It’s not you, it’s the system: Toxic workplace cultures with Yumiko Kadota and Rasi Gupta

11 May 2021

Rae Knopik

Rae is the Events and Marketing Officer at YWCA Canberra

Photo shows an audience (from behind) listening to Yumiko Kadota speak at the She Leads In Conversation

Yumiko Kadota speaking at the 2021 She Leads In-Conversation event

She Leads In-Conversation events connect Canberrans with inspiring and diverse leaders, sharing their leadership journey, insights and advice for emerging leaders.   

Facilitated by Rasi Gupta, the May She Leads InConversation featured Yumiko Kadotaa medical doctor from Sydney, who recently released her memoir Emotional FemaleThe new memoir detailgripping anecdotes about Yumiko’s journey as an Asian-Australian woman working towards her dream of becoming a plastic surgeon in the Australian medical system, which eventually led to her resignation after months of burnout. 

Job burnout is a serious phenomenon that is not exclusive to the medical field. Job burnout can affect anyone at any level of a career, but 2018 study from a Montreal University suggests that women are more vulnerable to burnout than men. Why? Because as women, we face more barriers to securing flexible, meaningful, and supportive jobs. Once we do secure a job, we face further obstacles that are closely linked to burnout: work-life imbalancelack of control, and dysfunctional workplace dynamics; the latter two are often the result of women having less authority than men, which can lead to frustration and diminished wellbeing.  

Burnout, Yumiko told Rasiis a failure of the system, not the person experiencing the burnout. It is the result of a system that has failed to provide these flexible, meaningful, and supportive jobs to an employee; burnout is not typically the result of the employee being unequipped to handle the demands of the job. Burnout is also not characterised by age or experience level. Rather, it’s the failure of a workplace or career ecosystem to care for its employees.  

Yumiko recalled that in the medical field, there’s only one training provider for any given pathway, so you can’t stuff it up. There’s only one training provider that can make your dream happen, so there’s huge pressure. You can’t make any mistakes. The people you’re working with [during your training] are the ones who are directly influencing your future.”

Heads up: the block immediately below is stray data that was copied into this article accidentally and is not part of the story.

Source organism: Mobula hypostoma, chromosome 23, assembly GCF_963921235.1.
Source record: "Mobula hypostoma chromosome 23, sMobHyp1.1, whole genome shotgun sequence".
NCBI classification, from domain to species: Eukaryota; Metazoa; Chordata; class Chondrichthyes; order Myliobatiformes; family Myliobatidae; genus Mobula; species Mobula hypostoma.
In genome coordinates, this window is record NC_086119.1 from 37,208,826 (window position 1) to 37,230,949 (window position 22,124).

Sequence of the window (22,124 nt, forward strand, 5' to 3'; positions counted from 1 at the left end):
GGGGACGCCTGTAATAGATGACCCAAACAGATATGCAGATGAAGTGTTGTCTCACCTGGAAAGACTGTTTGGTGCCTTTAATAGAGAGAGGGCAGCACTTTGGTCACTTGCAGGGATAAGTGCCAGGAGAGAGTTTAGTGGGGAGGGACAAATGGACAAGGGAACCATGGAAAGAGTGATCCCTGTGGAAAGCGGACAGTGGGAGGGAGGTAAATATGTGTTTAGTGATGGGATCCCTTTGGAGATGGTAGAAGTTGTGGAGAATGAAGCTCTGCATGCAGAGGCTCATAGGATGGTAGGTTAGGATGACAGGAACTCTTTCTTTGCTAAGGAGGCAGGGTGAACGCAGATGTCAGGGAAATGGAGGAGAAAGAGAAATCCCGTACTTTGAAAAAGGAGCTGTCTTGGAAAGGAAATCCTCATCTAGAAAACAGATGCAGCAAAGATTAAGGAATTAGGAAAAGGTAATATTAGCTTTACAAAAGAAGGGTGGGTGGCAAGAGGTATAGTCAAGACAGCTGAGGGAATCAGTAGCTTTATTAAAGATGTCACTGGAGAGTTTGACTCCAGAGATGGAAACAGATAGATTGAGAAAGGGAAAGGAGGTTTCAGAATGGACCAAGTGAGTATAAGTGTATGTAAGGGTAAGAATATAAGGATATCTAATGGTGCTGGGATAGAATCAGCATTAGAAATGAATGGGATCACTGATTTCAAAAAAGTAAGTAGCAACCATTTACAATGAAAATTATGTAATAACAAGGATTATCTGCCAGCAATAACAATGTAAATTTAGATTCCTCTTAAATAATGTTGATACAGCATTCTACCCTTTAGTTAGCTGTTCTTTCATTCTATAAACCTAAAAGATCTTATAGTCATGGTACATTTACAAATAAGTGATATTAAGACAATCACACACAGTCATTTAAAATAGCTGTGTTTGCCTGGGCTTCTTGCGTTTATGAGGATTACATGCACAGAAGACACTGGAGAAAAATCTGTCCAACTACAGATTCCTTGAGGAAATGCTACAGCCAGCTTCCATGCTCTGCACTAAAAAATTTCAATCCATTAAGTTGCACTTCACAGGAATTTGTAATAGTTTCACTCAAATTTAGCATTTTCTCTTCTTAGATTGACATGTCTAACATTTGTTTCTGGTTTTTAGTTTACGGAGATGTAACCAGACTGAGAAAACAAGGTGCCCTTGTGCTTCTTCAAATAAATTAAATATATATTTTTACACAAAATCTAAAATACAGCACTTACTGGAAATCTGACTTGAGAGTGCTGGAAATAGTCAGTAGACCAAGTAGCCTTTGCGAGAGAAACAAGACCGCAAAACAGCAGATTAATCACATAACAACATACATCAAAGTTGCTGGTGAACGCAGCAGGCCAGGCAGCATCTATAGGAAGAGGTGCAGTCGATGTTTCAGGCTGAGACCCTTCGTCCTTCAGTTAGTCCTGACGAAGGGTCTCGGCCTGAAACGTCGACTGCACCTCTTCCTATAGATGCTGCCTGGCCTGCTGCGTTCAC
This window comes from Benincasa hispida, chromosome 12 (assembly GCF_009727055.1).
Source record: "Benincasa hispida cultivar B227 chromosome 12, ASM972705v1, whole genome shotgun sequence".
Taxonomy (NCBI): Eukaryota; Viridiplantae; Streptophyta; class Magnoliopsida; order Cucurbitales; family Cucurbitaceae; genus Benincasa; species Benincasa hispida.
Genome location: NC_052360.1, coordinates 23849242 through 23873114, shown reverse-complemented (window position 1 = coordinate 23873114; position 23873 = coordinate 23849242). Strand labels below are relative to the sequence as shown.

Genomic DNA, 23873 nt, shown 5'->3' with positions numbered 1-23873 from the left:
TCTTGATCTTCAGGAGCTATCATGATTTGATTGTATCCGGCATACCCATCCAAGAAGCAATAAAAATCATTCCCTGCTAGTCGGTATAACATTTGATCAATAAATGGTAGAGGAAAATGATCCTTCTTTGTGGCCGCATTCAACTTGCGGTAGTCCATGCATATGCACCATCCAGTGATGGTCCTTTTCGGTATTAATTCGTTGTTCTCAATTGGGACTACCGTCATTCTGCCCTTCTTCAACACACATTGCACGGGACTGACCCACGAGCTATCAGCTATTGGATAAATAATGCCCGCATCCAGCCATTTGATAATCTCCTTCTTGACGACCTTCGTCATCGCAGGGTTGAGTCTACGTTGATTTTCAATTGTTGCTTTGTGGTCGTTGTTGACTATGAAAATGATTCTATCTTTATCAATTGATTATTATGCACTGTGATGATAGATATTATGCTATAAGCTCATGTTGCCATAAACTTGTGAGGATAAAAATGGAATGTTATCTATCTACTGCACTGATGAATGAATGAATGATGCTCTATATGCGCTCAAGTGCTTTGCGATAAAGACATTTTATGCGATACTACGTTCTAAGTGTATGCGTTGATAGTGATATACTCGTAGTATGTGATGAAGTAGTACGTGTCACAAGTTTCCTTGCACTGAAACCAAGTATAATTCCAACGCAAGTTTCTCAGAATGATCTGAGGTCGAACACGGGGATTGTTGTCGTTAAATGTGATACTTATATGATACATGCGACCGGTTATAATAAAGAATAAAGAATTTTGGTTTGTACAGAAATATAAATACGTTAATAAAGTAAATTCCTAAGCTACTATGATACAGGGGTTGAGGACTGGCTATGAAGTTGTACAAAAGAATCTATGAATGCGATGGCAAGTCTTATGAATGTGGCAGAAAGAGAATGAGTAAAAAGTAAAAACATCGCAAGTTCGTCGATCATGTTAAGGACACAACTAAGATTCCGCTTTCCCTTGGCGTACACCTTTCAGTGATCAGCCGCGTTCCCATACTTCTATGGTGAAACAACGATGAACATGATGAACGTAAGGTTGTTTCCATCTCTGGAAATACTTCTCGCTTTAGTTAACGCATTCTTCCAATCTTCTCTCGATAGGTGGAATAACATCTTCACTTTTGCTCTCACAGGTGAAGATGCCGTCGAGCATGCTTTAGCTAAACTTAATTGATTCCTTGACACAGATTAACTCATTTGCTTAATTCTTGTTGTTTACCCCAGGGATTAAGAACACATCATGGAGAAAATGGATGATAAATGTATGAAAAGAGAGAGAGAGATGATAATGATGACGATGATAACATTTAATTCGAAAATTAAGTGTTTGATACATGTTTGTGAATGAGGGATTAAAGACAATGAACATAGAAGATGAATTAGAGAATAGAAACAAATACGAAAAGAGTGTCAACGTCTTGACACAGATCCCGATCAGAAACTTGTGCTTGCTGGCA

secondary problem with these failing systems is that early-career women who are experiencing burnout often do not have the knowledge to stand up to the system that is failing them. When Yumiko entered the profession, she “knew it would be a long road ahead, but [she] was willing to put in those hard hours.” Perhaps blinded by the narrative of status quo, Yumiko, like many women in the first years of their careers, may not realise when a workplace goes from challenging to fostering an inevitable path to burnout. 

However, Yumiko reflected that hopefully, this blindness too is changing. “When we were in medical school, we didn’t have people like Brittany Higgins standing up and putting names to the injustices,” said Yumiko. “[At the time] I could see things and feel in my gut ‘that’s not quite right’ but I couldn’t identify them for what they were.” Without the tools to identify injustice, how are we ever to change the systems that perpetuate the injustice? For Yumiko, without the vocabulary to put definitions to bad behaviour, she was trapped in a cycle of what she called surviorism: the notion that a superior survived the toxic environment and climbed the career ladder, so early-career women can (and should) put up with the abuse too — it’s the idea of If I can do it, anyone can. Yumiko is flipping the switch and sharing her story to improve the status of the lives of the women who come after them. 

As women continue to step forward and share their storiesall of us will continue to learn about the experiences of others, grow our vocabulariesand find our support networks.  This is the power of our She Leads InConversations, and the power of women sharing their lived experience more generally: when we share our experiences with others, we validate each other’s stories and give each other the strength to push back against the systems that fail us. 


Thanks to our partners, Kambri at ANU and HESTA, without whom we wouldn’t have been able to hold such an inspiring and thought-provoking event.   

YWCA Canberra is an Employer of Choice for Gender Equality, and as of this writing, the only one in the ACT. YWCA Canberra takes pride in nurturing a workplace grounded in gender equality, while focussing on getting the best out of our employees, while protecting their work-life balance. 


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